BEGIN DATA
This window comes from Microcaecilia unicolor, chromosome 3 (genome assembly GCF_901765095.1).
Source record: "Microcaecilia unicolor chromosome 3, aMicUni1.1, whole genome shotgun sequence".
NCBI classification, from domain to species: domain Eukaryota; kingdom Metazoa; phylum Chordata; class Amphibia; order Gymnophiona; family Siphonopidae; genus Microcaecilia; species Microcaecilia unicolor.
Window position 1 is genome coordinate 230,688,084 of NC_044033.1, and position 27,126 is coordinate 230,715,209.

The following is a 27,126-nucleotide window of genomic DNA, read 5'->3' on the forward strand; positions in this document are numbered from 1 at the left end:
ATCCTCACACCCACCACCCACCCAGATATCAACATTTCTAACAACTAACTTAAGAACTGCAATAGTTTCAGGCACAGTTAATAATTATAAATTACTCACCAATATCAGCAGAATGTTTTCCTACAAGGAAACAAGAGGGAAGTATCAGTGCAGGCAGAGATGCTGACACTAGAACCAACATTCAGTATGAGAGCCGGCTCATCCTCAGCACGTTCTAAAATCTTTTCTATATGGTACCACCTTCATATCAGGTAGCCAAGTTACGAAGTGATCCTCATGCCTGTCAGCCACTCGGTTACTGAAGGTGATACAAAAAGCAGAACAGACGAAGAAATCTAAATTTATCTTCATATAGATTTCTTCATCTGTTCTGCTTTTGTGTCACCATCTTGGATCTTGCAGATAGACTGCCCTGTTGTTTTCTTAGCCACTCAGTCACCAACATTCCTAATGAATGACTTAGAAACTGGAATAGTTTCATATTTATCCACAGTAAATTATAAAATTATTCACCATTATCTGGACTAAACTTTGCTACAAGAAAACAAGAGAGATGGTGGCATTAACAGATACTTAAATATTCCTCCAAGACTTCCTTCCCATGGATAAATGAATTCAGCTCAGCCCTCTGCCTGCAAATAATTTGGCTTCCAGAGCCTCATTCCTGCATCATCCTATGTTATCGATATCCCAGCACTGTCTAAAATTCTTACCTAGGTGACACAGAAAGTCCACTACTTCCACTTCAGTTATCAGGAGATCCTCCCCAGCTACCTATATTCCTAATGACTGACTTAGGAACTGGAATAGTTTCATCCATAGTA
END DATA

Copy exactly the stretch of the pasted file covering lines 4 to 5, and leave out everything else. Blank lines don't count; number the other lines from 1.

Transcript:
Window position 1 is genome coordinate 230,688,084 of NC_044033.1, and position 27,126 is coordinate 230,715,209.

The following is a 27,126-nucleotide window of genomic DNA, read 5'->3' on the forward strand; positions in this document are numbered from 1 at the left end: